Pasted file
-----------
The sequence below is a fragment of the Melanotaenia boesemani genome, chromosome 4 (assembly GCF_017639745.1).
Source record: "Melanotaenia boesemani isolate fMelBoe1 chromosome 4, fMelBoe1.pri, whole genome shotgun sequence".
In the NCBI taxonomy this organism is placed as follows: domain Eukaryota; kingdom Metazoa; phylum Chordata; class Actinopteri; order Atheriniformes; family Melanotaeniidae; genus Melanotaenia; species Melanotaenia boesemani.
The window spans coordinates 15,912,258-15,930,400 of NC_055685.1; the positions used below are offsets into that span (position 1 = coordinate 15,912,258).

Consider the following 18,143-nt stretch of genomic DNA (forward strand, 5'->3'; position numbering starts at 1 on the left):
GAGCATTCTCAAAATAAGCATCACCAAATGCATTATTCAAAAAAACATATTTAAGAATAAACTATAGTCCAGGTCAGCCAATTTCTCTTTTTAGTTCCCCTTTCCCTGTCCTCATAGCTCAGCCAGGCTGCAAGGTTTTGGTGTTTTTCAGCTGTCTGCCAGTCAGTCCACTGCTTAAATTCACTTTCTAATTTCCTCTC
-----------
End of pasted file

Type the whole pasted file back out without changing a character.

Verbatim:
The sequence below is a fragment of the Melanotaenia boesemani genome, chromosome 4 (assembly GCF_017639745.1).
Source record: "Melanotaenia boesemani isolate fMelBoe1 chromosome 4, fMelBoe1.pri, whole genome shotgun sequence".
In the NCBI taxonomy this organism is placed as follows: domain Eukaryota; kingdom Metazoa; phylum Chordata; class Actinopteri; order Atheriniformes; family Melanotaeniidae; genus Melanotaenia; species Melanotaenia boesemani.
The window spans coordinates 15,912,258-15,930,400 of NC_055685.1; the positions used below are offsets into that span (position 1 = coordinate 15,912,258).

Consider the following 18,143-nt stretch of genomic DNA (forward strand, 5'->3'; position numbering starts at 1 on the left):
GAGCATTCTCAAAATAAGCATCACCAAATGCATTATTCAAAAAAACATATTTAAGAATAAACTATAGTCCAGGTCAGCCAATTTCTCTTTTTAGTTCCCCTTTCCCTGTCCTCATAGCTCAGCCAGGCTGCAAGGTTTTGGTGTTTTTCAGCTGTCTGCCAGTCAGTCCACTGCTTAAATTCACTTTCTAATTTCCTCTC